"Who knows, maybe this will be just another milk run. By the red seas of Knores, we sure could use one to fill up the next several hours."
―A smuggler discusses a business proposition with a partner[src]

Knores was a Mid Rim world located in the Senex sector that was famous for its red seas. The world also featured a deep equatorial trench, appealing cities, and violent weather. By 3630 BBY, the seismologist Fez Burba hypothesized that a civilization once existing on Knores had been rendered extinct due to shifts in Knores' crust. Millennia later, the world was ruled by the aristocratic House Viholn.

Description[edit | edit source]

Knores was a terrestrial world located in the Knores system of the Senex sector, a part of the Senex-Juvex region in the Western Reaches portion of the Mid Rim. It was linked via hyperlanes to the Adoris, Nars, and Senex systems.[1]

The world's surface featured red seas, for which it was famous,[1] and a deep trench was located on Knores' equator.[2] Knores was a beautiful world, although its weather conditions were exceptionally violent.[1]

History[edit | edit source]

This section of the article assumes 100% game completion of Star Wars: The Old Republic. Any alternate stories may be noted in the "Behind the scenes" section. Note: The events in this section may or may not have been confirmed as canon within the Star Wars Legends continuity.

At some point around 3630 BBY,[3] the seismologist Fez Burba claimed that a civilization that had once existed on Knores had gone extinct due to shifts of the world's crust. In response, the commander of the Eternal Alliance sent a companion to Knores. The companion then traveled into the world's equatorial trench in order to confirm the hypothesis advanced by Burba.[2]

At some point between 4 ABY and 9 ABY,[4] the Zarian con artist Woetar offered a business proposition to a smuggling duo on the planet Antiquity. One of the smugglers then mentioned the seas of Knores to the other while expressing the need to accept the Zarian's proposal in order to stave off boredom.[5]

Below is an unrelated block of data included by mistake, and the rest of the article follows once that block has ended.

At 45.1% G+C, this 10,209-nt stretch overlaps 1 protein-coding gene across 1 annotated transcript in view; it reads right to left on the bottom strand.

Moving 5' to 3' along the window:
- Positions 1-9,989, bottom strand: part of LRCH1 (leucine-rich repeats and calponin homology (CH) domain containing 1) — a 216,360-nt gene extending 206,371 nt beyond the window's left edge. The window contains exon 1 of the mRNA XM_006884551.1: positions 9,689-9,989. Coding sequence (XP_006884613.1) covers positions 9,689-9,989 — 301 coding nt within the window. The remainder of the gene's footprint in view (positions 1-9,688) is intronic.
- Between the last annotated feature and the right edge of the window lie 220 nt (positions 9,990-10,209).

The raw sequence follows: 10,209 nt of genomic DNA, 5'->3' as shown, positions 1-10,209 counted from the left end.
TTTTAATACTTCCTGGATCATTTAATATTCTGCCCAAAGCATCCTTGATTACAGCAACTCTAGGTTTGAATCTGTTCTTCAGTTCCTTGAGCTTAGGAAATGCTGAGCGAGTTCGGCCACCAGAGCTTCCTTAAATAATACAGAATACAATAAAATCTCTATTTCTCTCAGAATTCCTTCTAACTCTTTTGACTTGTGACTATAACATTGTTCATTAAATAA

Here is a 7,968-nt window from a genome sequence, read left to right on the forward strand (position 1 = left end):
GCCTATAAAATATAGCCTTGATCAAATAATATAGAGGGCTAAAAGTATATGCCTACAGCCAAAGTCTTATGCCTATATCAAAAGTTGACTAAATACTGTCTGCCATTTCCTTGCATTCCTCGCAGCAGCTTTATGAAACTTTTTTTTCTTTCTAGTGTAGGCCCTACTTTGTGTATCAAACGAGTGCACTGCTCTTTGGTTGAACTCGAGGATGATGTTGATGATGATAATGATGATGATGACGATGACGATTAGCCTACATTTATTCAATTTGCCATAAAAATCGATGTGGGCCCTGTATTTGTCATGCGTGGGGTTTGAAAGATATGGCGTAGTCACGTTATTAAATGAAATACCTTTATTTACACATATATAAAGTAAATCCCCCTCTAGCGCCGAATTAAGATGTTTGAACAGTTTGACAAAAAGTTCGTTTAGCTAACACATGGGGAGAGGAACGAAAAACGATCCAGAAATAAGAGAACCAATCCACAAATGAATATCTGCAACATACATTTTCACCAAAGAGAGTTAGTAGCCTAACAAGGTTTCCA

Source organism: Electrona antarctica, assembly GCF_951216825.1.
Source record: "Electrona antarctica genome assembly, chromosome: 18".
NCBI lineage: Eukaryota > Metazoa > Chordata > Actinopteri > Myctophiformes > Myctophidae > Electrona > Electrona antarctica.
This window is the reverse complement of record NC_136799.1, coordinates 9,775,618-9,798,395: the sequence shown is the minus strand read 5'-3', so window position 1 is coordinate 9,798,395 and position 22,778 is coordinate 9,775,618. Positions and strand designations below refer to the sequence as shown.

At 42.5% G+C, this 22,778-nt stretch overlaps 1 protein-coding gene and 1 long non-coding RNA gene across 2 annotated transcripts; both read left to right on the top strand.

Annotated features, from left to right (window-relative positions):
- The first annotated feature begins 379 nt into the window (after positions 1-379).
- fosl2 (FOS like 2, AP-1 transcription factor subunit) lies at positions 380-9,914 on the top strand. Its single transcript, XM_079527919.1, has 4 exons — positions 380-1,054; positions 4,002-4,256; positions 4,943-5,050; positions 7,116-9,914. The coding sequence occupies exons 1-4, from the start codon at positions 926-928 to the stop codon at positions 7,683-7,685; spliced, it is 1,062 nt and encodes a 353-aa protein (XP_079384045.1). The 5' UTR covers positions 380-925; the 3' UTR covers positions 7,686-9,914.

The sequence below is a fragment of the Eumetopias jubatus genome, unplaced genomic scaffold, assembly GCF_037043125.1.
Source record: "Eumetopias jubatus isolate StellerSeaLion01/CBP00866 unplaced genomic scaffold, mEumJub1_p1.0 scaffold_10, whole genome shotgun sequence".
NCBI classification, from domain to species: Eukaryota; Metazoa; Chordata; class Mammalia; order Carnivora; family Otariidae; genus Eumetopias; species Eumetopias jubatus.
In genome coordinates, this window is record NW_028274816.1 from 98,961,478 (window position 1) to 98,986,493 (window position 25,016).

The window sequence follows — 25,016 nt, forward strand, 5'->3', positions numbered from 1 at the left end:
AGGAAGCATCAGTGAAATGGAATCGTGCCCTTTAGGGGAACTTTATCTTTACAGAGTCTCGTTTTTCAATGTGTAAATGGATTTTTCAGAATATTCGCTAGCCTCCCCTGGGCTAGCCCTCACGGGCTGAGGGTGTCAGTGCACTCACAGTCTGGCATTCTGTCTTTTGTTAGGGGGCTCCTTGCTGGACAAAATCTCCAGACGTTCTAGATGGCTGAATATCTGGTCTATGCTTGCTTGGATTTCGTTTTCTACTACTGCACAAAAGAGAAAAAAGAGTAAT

Inhabitants[edit | edit source]

The seismologist Fez Burba hypothesized by 3630 BBY that a civilization that once existed on Knores had gone extinct due to that world's tectonic activity.[2] When the aristocratic Ancient Houses established themselves as the rulers of the Senex-Juvex region at some point following the Battle of Ruusan of 1000 BBY, Knores came to be controlled by House Viholn.[1]

Locations[edit | edit source]

Knores featured handsome, safe, and logically constructed cities that were architecturally and culturally uninteresting.[1]

Behind the scenes[edit | edit source]

Knores was introduced in "Free Time," a roleplaying adventure written by Gary Haynes for use with West End Games' Star Wars: The Roleplaying Game and published in the 1992 supplement The Politics of Contraband.[5] The 2009 reference book The Essential Atlas placed the world in grid square L-17.[1]

Appearances[edit | edit source]

Sources[edit | edit source]

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Notes and references[edit | edit source]

  1. 1.00 1.01 1.02 1.03 1.04 1.05 1.06 1.07 1.08 1.09 1.10 1.11 1.12 1.13 1.14 The Essential Atlas
  2. 2.0 2.1 2.2 2.3 SWTOR mini.png Star Wars: The Old Republic: Knights of the Eternal Throne—Archaeology Crew Skill Mission: "The Burba Assignment"
  3. SWTOR mini.png Forums: Dear Story Team, What Year Are We Currently In? on The Old Republic's official website (backup link) — According to Star Wars: The Old Republic's lead designer, Charles Boyd, the events of the digital expansion Knights of the Eternal Throne take place in 3630 BBY. The Crew Skill mission "The Burba Assignment" is part of the Knights of the Eternal Throne expansion and therefore also takes place in that year.
  4. The roleplaying adventures published in The Politics of Contraband, including "Free Time," are set in the time period between the Battle of Endor and the events of Heir to the Empire. The New Essential Chronology dates the former to 4 ABY, and The Essential Reader's Companion sets the latter in 9 ABY.
  5. 5.0 5.1 WEG icon2.jpg "Free Time"—The Politics of Contraband
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